This post was authored by Tivnu Gap Year participant Tamir Eisenbach-Budner. Tamir is from Portland, OR. He interns at Sisters of the Road and Tivnu Construction.
I used to be a zealous trash picker-upper, plastic bag re-user, and light turner-offer – maybe even a little too much sometimes; The phrase “Tamir, turn that light back on, I’m in here!” resounded often in my house.
At the time, I was still full of the idealistic belief that I myself could make a real difference when it came to issues like climate change, homelessness, and war.
However, in 2011 when I was in middle school, something happened that challenged my empowered worldview: the global population hit 7 billion. As a fun exercise, my math teacher asked us each to calculate what percentage of the population we were. It turns out, there were a LOT of zeros after that decimal: each of us were only 0.000000014 percent of the global population.
For the first time, myself and my social justice actions felt insignificant, a feeling only exacerbated as I developed a greater understanding of the scope of the issues, such as the existence of the Great Pacific Garbage Patch or the hundreds of thousands of people on the streets each night. I began to feel like a single drop of water against the whole (polluted) ocean.
In that pessimistic mindset, it was easier to ignore the issues than to fight them. So unfortunately, that’s what I did for a lot of years.
However, they never left the back of my mind. In my Junior year of high school, I conducted an independent scientific study for my environmental studies class. I posed the research question, ‘Is there a Correlation Between How Empowered a Person Feels in their Ability to Mitigate Climate Change and How Much Effort They Put Into Doing so? And unsurprisingly, the answer was yes. (Here’s my paper if you’re interested).
The results of the study made me think about how much time I had wasted waiting for a sense of empowerment. Who said that had to come first? Perhaps if I took action now, the satisfying results of my work would empower me later on.
Since then, that’s precisely what I’ve been trying to do.
Among some other things, last summer, I worked full-time as a canvasser for Environment Oregon on their campaign to expand Portland’s ban on single-use polystyrene (AKA styrofoam) to the state level (PS. Don’t worry, I obeyed “No Soliciting” signs). Every day, I knocked on about 120 doors, had about 50 conversations, gathered about 30 petitions, and raised about 350 dollars to sustain the organization. It was incredible to be working hand in hand with thousands of other canvassers, organizations, and policy-makers nationwide to create long-lasting, widespread change.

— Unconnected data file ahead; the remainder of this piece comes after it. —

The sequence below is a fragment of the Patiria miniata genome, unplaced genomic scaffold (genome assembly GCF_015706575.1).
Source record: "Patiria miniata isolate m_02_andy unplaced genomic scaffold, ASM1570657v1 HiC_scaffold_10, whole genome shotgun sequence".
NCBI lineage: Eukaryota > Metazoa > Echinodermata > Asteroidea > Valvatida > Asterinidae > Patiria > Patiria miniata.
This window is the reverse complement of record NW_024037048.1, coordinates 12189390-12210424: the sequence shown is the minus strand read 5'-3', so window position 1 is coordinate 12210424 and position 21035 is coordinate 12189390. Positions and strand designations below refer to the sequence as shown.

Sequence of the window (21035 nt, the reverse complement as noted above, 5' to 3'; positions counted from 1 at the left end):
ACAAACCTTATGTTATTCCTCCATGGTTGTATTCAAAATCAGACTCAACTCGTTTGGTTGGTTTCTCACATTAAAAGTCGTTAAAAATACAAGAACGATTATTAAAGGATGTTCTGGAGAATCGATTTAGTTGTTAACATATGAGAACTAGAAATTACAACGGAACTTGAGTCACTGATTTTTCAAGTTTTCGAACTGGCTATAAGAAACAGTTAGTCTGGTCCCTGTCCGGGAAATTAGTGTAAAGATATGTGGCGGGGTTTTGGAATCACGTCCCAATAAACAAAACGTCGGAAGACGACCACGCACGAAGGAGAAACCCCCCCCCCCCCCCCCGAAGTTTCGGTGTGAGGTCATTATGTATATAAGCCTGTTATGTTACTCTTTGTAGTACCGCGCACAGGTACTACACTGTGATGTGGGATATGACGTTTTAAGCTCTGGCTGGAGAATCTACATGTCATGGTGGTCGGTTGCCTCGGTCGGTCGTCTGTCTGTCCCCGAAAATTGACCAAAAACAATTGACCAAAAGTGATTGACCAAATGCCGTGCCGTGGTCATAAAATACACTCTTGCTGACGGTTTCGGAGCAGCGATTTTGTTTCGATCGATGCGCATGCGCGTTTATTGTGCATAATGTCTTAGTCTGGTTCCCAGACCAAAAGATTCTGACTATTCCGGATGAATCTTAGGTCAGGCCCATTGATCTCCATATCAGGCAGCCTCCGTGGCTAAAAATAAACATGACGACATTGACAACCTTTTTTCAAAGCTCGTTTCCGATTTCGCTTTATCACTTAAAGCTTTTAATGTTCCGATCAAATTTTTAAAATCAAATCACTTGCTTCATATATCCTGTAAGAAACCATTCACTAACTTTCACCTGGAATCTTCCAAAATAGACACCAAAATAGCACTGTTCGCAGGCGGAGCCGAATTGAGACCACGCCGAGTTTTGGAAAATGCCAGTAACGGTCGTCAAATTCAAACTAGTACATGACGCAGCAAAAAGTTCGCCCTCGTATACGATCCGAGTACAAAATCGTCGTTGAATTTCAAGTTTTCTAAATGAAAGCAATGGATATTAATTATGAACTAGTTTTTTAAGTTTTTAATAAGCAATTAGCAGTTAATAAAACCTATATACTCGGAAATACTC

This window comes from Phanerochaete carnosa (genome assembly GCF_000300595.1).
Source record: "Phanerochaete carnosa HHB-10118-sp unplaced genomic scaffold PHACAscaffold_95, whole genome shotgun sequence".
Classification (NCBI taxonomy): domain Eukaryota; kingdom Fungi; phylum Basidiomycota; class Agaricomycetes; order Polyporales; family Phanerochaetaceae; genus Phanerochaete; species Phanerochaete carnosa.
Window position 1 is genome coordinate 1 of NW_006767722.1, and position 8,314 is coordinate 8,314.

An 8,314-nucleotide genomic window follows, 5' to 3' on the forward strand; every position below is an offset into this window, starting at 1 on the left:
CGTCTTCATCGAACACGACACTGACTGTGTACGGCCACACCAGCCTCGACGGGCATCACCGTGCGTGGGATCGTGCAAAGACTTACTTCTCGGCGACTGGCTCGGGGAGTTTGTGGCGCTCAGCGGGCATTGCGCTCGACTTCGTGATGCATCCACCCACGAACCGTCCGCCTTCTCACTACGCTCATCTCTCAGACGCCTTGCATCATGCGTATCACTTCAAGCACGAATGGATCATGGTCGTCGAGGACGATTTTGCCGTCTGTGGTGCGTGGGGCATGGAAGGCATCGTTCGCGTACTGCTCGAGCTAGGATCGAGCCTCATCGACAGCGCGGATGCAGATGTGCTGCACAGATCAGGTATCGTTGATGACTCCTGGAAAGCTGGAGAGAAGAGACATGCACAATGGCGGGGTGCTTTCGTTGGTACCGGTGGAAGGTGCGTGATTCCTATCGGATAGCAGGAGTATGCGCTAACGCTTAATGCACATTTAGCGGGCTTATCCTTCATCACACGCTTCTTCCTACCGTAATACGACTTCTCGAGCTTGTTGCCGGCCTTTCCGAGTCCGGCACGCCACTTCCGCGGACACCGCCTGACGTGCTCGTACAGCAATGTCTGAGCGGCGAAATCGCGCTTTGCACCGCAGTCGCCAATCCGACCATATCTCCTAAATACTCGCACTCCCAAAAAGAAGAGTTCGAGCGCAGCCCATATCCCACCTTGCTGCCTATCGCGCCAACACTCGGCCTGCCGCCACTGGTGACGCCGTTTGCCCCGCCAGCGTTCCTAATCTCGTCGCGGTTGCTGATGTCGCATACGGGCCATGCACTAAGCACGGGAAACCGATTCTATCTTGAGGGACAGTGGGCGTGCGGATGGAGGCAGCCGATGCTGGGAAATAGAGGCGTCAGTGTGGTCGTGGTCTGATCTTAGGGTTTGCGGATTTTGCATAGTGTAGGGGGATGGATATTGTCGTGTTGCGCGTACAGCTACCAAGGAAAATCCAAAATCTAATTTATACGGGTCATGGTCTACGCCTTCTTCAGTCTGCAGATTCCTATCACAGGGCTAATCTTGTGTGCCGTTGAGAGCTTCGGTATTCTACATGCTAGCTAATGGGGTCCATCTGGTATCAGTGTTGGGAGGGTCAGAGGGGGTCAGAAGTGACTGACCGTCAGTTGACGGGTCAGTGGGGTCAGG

For some reason though, it didn’t make me feel any less small. I needed to make a change I could see. That’s why I decided to participate in Tivnu, a nine-month long Jewish social justice gap year program where I spend five days a week, rain or shine (or rain or rain or rain or rain) building tiny homes at an intentional, legal, alternative transitional housing community called Agape Village. Among other things, my peers and I have almost completed building two tiny homes which will be complete with insulation, water-proofing, lighting, solar electricity, and bedding, and will soon house a person or couple each. This experience of using my hands to make real, physical, tangible change, has indeed helped give me a regained sense of empowerment, optimism, and purpose.
However, my favorite part of the experience is not working for houseless people, but with them. We partner with Cascadia Clusters, a nonprofit organization that hires people who are transitioning out of houselessness to construct tiny homes to help other houseless people do the same (Here’s their website: https://www.cascadiaclusters.org/).
Last week there was a new face sitting outside the church steps (on the same property as Agape Village). I asked one of the houseless folks employed by Cascadia Clusters, who I will call X as they asked to remain nameless, who this new girl was. X explained to me that this girl sitting on the steps had special needs which made her unable to take care of herself and an easy target for exploitation, so X had taken her into the church, gotten her a hot meal, and was now calling every shelter she could in the hopes of finding this girl a spot. It was in one way one of the most depressing things I had ever seen, and in another, one of the most uplifting. Afterwards, I expressed my admiration to X, to which they responded: “Kindness is something that we can all give. You don’t have to have wealth or notoriety to help someone out. It’s free to be kind to someone and give them hope. All you need is love to do that”. X’s actions and words made me rethink my concept of empowerment: Apparently, one doesn’t have to as much “power” (in terms of wealth, influence, or percentage of the global population) as I thought one needed to feel empowered.